epistle in my hand

it began with me on my knees,

although if i go back further,

it really began, as things often do, with the old

old man separating a mat of onion seedlings

poking them into the damp earth with bare hands

telling me with a smile full of gaps

in a parchment lined crinkled face,

mesmerizing lines some curved some straight some forked,

“you want good health, long happy life?

then go plant onion seeds,

they powerful, power full


i believed him.

he had a twinkle in his eye and dirty hands and knees,

not like those tidy old men too afraid to play in the mud on a day after the rain,

who sit on benches with perfect pleats in their crisp trousers

when it’s so hot and dry that the moist smell of rich earth has long since come and gone

leaving a barren day behind,

a barren behind,

no not him;

i believed him as i would my grandfather,

as all the old men who twinkle and tease seeds into the earth

coaxing life out of them remind me, of him,

my grandfather who died in a field of flowers

planted slowly and loved joyfully,

all those flowers!

though in their midst was a lone onion:

the good medicine plant that we keep coming back to

for good happy long life.

that’s how i came to be on my knees

poking onions started from seed

into the damp earth with bare hands,

nails gritted with already drying layers of mud caking over top of one another,

gritting my teeth in frustration

at the never ending plants caught up in a net of stringy roots . . . .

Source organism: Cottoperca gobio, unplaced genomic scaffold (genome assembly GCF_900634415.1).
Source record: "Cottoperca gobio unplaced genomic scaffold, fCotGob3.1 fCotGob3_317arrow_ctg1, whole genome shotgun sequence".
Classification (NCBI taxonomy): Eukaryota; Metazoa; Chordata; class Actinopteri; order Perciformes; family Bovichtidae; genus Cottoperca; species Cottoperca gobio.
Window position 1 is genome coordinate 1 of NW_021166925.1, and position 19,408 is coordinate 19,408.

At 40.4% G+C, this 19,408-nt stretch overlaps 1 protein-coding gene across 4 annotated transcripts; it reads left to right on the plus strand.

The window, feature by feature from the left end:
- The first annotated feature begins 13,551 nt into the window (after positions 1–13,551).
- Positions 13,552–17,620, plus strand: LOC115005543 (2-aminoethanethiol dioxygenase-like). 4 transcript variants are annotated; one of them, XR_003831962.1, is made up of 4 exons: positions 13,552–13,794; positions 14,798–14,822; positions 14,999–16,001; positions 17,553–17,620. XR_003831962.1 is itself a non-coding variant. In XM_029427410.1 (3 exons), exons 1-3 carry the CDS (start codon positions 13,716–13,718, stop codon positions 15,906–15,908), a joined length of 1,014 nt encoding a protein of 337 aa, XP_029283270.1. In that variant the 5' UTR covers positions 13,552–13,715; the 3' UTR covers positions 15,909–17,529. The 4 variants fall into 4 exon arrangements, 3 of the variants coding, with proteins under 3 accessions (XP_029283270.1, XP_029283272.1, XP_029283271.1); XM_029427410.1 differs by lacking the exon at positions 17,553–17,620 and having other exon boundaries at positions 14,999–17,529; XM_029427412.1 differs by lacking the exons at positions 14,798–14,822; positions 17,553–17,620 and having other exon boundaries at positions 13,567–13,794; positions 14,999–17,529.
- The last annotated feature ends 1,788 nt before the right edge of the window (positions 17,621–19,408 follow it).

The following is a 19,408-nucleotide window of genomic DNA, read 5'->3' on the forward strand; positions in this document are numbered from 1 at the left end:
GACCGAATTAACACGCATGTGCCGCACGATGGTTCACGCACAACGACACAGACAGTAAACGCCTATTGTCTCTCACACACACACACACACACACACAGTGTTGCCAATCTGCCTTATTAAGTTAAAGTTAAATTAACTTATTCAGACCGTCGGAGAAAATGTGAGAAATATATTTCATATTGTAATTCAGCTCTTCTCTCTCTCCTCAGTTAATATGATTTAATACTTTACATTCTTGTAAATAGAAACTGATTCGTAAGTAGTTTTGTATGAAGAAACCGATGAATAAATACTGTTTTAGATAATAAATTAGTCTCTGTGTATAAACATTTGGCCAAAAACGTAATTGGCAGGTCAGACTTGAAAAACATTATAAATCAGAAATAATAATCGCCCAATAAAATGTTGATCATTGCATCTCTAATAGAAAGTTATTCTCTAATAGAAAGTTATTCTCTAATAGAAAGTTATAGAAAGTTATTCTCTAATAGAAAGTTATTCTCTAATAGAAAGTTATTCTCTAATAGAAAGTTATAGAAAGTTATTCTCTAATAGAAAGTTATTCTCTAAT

that old man, that trickster,

he never told me onion seedlings would take so long to plant!

make me cry at their inception, cry before they’re fully grown

into an eye stinging, tear jerking

long life, happy health giving medicine plant,

he never told me that their medicine began right from the beginning

all the way to the very sharp, pungent end,

what else didn’t he tell me?

i thought of that old man,

my grandfather,

wondering did he plant seeds with tweezers, sparingly

one by one like those clean men in their garden suits

socked feet in garden boots,

or did he sprinkle them in a band

like i had done by hand

and i thought of his stubbly chin and sparkling grin

picking through the netted tangled mat of onions

and forgot the question, forgot the frustration, forgot to grit my teeth

and remembered instead his long, good health, happy life

smiling while dying surrounded by flowers in his final hours

and the one lone blooming onion

jerking tears spilling a fountain

of seeds all over him,

and i found myself on my knees with empty hands

the onions long planted in curvy bands

watching while i stretched and smiled

at the good medicine giving going around,

so if you have no old man to tell you this

it’s true i tell you:

go plant some onion seeds

they’ll bring you bliss.

One thought on “epistle in my hand

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  1. Oh, yes, that old man, your grandfather, my father, planted, no, not with crisp pleated pants on, or tweezers in hand, but with his large, warm, knuckled hands, into the soil, in a row, and then he would watch, and wait, and a pat here, a nudge there, as he would his flowers, his children,. He was a Man that old man, your grandfather, my father!

    Liked by 1 person

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